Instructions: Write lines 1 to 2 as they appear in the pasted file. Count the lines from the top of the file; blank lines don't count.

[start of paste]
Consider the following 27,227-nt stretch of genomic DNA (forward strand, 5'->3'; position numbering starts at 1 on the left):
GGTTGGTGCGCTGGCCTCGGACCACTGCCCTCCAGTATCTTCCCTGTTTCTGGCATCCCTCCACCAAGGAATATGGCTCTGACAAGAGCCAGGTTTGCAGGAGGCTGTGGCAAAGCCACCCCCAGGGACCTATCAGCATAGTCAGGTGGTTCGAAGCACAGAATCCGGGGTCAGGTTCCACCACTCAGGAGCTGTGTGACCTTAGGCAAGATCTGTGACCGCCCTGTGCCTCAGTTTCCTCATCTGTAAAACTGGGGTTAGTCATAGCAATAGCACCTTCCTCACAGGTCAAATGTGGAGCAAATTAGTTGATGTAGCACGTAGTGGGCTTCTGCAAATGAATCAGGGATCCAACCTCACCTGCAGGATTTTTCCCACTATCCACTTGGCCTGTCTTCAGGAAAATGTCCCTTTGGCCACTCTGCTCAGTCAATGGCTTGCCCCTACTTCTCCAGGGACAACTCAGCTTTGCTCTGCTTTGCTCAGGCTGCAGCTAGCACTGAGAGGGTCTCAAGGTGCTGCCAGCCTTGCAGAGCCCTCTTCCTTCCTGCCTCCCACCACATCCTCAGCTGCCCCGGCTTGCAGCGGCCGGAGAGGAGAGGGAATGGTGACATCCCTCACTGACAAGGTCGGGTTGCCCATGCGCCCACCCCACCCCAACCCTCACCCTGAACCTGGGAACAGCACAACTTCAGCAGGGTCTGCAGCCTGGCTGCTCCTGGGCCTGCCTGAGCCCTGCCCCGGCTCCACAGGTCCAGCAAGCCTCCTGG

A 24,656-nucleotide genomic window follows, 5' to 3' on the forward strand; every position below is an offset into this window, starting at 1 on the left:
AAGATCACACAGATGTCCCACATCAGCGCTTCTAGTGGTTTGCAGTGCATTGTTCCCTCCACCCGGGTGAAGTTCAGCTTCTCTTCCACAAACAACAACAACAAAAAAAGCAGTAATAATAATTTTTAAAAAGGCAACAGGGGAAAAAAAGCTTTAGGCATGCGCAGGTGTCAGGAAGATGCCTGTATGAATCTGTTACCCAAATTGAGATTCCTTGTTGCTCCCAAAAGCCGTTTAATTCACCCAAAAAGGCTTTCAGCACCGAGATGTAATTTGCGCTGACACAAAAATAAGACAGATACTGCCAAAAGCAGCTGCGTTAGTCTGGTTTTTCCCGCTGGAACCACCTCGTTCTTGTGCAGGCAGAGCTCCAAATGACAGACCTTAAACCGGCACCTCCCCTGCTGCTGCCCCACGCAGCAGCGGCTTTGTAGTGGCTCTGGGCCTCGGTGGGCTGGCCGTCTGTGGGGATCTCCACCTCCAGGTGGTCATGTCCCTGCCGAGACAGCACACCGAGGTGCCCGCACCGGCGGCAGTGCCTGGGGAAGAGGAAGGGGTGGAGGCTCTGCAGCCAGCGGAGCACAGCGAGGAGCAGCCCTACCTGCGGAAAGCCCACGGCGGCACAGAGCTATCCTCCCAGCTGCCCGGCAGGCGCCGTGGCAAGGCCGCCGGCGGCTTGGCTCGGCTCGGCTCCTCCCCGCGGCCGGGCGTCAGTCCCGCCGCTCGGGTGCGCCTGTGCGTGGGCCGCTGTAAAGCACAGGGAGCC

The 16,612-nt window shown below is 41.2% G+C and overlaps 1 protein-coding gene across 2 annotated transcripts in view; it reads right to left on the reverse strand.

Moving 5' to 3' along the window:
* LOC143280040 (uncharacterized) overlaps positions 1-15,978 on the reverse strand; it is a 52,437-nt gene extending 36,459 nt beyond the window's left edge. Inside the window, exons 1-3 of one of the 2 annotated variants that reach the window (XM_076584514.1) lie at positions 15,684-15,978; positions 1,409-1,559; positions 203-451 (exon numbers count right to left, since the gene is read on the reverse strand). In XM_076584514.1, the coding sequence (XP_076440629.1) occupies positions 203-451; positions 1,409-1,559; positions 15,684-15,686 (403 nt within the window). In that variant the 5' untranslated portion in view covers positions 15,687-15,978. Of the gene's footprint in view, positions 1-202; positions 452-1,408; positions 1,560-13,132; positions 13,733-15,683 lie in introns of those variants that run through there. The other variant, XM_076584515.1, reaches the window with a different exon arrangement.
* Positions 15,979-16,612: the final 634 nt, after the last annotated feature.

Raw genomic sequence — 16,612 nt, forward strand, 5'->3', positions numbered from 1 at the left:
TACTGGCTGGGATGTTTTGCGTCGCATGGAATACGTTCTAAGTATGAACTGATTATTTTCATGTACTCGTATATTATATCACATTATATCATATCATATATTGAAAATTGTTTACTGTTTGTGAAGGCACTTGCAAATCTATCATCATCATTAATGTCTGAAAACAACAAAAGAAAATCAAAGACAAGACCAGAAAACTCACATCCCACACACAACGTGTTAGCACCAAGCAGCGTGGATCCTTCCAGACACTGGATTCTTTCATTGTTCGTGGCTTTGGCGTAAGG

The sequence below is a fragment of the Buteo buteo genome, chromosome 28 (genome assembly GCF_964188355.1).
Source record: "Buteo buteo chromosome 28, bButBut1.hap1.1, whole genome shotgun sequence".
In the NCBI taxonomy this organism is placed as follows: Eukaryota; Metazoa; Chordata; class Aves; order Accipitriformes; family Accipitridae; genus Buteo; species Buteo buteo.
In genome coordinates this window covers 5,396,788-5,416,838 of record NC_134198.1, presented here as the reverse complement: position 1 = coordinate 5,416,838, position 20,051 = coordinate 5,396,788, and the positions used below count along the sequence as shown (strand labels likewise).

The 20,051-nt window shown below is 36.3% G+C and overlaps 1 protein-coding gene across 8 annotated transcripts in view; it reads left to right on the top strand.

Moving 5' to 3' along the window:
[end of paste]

Consider the following 27,227-nt stretch of genomic DNA (forward strand, 5'->3'; position numbering starts at 1 on the left):
GGTTGGTGCGCTGGCCTCGGACCACTGCCCTCCAGTATCTTCCCTGTTTCTGGCATCCCTCCACCAAGGAATATGGCTCTGACAAGAGCCAGGTTTGCAGGAGGCTGTGGCAAAGCCACCCCCAGGGACCTATCAGCATAGTCAGGTGGTTCGAAGCACAGAATCCGGGGTCAGGTTCCACCACTCAGGAGCTGTGTGACCTTAGGCAAGATCTGTGACCGCCCTGTGCCTCAGTTTCCTCATCTGTAAAACTGGGGTTAGTCATAGCAATAGCACCTTCCTCACAGGTCAAATGTGGAGCAAATTAGTTGATGTAGCACGTAGTGGGCTTCTGCAAATGAATCAGGGATCCAACCTCACCTGCAGGATTTTTCCCACTATCCACTTGGCCTGTCTTCAGGAAAATGTCCCTTTGGCCACTCTGCTCAGTCAATGGCTTGCCCCTACTTCTCCAGGGACAACTCAGCTTTGCTCTGCTTTGCTCAGGCTGCAGCTAGCACTGAGAGGGTCTCAAGGTGCTGCCAGCCTTGCAGAGCCCTCTTCCTTCCTGCCTCCCACCACATCCTCAGCTGCCCCGGCTTGCAGCGGCCGGAGAGGAGAGGGAATGGTGACATCCCTCACTGACAAGGTCGGGTTGCCCATGCGCCCACCCCACCCCAACCCTCACCCTGAACCTGGGAACAGCACAACTTCAGCAGGGTCTGCAGCCTGGCTGCTCCTGGGCCTGCCTGAGCCCTGCCCCGGCTCCACAGGTCCAGCAAGCCTCCTGG